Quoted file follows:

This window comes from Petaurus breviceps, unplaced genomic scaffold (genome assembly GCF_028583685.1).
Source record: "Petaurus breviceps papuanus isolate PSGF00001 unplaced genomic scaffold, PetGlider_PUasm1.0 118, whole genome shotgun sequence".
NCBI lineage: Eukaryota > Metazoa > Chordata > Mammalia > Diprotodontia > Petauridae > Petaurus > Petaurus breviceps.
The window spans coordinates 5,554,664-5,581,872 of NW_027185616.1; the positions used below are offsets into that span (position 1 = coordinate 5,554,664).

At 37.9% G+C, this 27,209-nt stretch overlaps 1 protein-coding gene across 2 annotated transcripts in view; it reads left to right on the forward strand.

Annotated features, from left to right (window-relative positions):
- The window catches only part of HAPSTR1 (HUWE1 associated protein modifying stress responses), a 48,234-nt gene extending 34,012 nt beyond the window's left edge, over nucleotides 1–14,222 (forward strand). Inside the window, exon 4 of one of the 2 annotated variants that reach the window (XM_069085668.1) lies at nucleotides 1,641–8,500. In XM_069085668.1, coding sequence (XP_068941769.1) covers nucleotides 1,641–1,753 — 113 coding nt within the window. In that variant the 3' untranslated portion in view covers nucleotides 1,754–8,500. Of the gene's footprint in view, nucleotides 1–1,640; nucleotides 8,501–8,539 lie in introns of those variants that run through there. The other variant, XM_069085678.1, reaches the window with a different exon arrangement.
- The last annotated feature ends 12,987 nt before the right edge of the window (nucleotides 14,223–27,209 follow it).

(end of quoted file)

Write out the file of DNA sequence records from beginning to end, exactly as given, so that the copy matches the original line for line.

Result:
This window comes from Petaurus breviceps, unplaced genomic scaffold (genome assembly GCF_028583685.1).
Source record: "Petaurus breviceps papuanus isolate PSGF00001 unplaced genomic scaffold, PetGlider_PUasm1.0 118, whole genome shotgun sequence".
NCBI lineage: Eukaryota > Metazoa > Chordata > Mammalia > Diprotodontia > Petauridae > Petaurus > Petaurus breviceps.
The window spans coordinates 5,554,664-5,581,872 of NW_027185616.1; the positions used below are offsets into that span (position 1 = coordinate 5,554,664).

At 37.9% G+C, this 27,209-nt stretch overlaps 1 protein-coding gene across 2 annotated transcripts in view; it reads left to right on the forward strand.

Annotated features, from left to right (window-relative positions):
- The window catches only part of HAPSTR1 (HUWE1 associated protein modifying stress responses), a 48,234-nt gene extending 34,012 nt beyond the window's left edge, over nucleotides 1–14,222 (forward strand). Inside the window, exon 4 of one of the 2 annotated variants that reach the window (XM_069085668.1) lies at nucleotides 1,641–8,500. In XM_069085668.1, coding sequence (XP_068941769.1) covers nucleotides 1,641–1,753 — 113 coding nt within the window. In that variant the 3' untranslated portion in view covers nucleotides 1,754–8,500. Of the gene's footprint in view, nucleotides 1–1,640; nucleotides 8,501–8,539 lie in introns of those variants that run through there. The other variant, XM_069085678.1, reaches the window with a different exon arrangement.
- The last annotated feature ends 12,987 nt before the right edge of the window (nucleotides 14,223–27,209 follow it).